Books for black children: Public library collections in Louisville and Nashville, 1915-1925

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6 Scopus citations


In the early twentieth century, both Louisville, Kentucky, and Nashville, Tennessee, provided racially segregated public library collections and services. In each case, children became a central focus of the work. Librarians who developed the children's collections in library branches staffed and used exclusively by African Americans were limited by the need to educate as well as entertain, the dearth of books published for and about African-American children, and the professional practice of relying on standard selection guides. The children's collections in Louisville's and Nashville's black branch libraries held many of the same books available in other public libraries, and some of those books included demeaning characterizations and images of African Americans. Branch librarians mediated between the children and the collections, creating services, such as story hours and reading clubs, that supported interpretive communities of young African American readers.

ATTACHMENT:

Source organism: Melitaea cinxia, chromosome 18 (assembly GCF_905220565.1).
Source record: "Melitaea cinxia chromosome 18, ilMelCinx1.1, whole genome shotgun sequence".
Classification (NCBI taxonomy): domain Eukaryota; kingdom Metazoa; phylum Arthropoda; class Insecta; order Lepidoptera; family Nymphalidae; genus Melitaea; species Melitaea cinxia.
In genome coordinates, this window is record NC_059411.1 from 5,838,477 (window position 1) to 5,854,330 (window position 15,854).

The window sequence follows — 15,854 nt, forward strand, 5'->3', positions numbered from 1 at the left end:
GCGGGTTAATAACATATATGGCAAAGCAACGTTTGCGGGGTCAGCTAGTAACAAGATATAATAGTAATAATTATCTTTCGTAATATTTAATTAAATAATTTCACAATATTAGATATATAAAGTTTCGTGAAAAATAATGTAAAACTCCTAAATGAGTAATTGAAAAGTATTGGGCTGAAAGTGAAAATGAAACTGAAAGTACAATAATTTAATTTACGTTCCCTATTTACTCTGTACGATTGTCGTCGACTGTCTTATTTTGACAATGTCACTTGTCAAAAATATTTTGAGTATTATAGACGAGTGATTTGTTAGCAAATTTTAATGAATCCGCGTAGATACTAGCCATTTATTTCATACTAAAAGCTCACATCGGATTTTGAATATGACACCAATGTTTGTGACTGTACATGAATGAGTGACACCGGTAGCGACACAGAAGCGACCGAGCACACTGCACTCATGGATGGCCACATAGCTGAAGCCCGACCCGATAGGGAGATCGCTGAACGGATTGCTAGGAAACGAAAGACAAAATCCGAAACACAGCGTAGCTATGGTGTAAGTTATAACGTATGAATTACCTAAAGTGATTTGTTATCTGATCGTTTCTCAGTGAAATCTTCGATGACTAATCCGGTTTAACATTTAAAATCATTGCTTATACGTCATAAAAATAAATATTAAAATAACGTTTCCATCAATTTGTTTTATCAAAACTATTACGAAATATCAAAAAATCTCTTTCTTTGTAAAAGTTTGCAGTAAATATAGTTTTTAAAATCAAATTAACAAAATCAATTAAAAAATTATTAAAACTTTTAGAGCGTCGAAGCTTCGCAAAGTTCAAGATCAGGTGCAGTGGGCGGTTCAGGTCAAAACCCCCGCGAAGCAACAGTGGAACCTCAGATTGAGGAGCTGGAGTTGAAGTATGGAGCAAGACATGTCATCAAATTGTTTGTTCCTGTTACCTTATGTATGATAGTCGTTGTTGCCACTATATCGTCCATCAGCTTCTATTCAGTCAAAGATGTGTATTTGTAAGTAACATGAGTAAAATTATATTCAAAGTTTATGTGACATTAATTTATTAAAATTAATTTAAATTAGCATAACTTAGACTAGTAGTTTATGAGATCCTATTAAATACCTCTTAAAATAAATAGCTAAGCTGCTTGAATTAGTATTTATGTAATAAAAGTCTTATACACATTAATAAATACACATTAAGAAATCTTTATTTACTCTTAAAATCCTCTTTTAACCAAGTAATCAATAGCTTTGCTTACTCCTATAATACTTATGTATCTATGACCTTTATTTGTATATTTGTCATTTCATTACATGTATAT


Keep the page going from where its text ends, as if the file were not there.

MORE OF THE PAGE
Original languageEnglish (US)
Pages (from-to)179-200
Number of pages22
JournalLibrary Quarterly
Issue number2
StatePublished - Apr 2000
Externally publishedYes

ASJC Scopus subject areas

  • Library and Information Sciences


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